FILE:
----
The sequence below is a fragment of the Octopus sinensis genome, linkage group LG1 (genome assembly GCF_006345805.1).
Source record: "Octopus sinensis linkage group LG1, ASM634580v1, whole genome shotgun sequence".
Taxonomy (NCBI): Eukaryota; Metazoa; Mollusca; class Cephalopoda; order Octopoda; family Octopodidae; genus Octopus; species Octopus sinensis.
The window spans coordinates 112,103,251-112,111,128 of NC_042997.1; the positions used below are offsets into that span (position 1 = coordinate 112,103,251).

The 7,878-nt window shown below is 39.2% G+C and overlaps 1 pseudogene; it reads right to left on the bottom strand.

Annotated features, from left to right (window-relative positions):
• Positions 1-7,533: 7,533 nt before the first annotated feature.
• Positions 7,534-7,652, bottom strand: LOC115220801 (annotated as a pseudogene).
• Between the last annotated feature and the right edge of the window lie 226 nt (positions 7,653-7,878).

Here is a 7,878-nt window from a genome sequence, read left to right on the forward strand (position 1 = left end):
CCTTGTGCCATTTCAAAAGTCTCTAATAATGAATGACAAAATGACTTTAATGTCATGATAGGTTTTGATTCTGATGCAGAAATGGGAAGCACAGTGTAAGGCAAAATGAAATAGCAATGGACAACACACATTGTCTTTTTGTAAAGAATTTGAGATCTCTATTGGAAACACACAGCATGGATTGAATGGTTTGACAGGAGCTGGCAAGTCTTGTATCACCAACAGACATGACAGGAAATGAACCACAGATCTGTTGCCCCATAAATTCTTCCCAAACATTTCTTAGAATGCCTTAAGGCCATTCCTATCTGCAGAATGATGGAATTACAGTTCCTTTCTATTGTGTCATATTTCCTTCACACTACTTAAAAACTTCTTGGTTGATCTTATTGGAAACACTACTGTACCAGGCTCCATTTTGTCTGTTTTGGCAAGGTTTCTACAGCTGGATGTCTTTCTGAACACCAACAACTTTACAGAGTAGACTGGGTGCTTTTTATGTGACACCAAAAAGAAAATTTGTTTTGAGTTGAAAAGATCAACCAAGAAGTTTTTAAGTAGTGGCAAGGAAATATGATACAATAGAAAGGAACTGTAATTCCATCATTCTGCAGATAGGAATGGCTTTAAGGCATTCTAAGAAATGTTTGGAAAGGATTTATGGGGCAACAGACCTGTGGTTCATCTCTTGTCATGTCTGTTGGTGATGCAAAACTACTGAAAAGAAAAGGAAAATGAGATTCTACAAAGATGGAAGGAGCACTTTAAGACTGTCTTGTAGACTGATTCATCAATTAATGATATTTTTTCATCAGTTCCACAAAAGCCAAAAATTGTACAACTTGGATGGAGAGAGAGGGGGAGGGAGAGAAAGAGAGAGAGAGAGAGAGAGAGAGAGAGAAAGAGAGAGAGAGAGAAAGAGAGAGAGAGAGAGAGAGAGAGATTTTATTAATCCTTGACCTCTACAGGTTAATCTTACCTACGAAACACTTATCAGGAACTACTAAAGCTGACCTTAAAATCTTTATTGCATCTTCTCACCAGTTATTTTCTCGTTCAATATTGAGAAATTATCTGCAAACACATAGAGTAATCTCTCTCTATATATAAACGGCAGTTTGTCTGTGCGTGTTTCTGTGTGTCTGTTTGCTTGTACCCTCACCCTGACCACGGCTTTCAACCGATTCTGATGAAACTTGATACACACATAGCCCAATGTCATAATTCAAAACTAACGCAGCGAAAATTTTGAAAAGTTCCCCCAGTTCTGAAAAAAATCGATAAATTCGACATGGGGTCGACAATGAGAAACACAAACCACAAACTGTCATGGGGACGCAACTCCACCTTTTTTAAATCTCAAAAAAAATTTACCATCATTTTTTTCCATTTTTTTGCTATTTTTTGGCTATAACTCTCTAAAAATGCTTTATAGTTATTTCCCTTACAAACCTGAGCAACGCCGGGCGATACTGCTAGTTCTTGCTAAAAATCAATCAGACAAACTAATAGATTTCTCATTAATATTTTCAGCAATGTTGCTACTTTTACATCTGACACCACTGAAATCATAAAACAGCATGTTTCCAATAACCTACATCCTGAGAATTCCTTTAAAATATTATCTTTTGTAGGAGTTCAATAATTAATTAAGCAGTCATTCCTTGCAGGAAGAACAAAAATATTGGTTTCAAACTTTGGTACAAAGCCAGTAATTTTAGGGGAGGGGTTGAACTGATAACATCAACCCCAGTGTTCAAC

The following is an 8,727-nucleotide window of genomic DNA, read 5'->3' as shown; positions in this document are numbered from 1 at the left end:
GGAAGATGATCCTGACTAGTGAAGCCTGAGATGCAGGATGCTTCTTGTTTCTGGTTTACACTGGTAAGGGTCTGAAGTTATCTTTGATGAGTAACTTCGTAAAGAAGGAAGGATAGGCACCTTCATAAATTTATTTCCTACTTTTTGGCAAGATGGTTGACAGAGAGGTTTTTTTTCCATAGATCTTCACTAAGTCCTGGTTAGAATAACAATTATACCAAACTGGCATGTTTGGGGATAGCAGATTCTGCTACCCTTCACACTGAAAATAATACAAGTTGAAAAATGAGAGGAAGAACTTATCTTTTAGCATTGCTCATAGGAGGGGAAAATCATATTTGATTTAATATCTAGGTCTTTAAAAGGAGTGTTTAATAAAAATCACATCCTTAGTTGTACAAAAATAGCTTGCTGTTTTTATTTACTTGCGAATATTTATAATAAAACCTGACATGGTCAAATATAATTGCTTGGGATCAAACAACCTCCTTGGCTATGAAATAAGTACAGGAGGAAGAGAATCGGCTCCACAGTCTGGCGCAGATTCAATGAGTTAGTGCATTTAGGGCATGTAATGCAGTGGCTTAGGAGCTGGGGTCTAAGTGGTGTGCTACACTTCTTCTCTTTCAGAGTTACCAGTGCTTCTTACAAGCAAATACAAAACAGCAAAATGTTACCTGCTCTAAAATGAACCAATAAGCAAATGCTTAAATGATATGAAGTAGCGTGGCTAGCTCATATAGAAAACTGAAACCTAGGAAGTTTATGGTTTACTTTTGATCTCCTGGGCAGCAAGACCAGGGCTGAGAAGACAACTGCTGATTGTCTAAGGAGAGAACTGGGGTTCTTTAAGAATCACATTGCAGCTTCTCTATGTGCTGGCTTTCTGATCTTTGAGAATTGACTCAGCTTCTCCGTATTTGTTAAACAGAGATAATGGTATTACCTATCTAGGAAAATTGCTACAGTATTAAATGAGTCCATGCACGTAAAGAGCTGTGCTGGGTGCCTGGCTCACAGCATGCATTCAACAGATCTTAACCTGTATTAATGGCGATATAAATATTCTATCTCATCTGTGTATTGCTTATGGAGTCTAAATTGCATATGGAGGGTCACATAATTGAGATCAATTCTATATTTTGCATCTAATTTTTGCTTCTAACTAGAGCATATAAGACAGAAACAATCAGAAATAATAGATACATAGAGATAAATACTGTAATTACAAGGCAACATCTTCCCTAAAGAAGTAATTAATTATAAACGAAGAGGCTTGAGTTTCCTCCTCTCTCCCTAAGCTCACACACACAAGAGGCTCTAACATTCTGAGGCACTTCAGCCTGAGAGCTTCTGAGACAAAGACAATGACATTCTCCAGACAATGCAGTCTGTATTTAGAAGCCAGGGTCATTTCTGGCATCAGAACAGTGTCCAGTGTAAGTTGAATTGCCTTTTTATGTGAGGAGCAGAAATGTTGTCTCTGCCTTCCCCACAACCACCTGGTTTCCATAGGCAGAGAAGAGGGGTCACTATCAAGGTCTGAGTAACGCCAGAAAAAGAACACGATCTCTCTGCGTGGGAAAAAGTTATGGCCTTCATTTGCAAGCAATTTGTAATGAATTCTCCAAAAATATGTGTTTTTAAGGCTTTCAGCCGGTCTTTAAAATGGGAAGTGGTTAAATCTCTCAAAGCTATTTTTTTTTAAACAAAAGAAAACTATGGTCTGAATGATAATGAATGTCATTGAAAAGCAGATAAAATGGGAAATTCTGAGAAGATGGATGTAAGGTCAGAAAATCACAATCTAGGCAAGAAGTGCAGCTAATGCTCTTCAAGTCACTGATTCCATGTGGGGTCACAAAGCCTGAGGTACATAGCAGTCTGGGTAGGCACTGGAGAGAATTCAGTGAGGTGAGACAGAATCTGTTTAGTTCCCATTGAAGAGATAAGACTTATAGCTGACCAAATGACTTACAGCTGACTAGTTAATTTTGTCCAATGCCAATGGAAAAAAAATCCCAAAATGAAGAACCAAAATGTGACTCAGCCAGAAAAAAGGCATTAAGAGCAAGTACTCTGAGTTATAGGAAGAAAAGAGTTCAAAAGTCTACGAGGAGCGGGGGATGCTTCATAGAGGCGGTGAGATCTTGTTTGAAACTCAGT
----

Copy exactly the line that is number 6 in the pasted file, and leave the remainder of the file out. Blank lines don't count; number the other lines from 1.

Annotated features, from left to right (window-relative positions):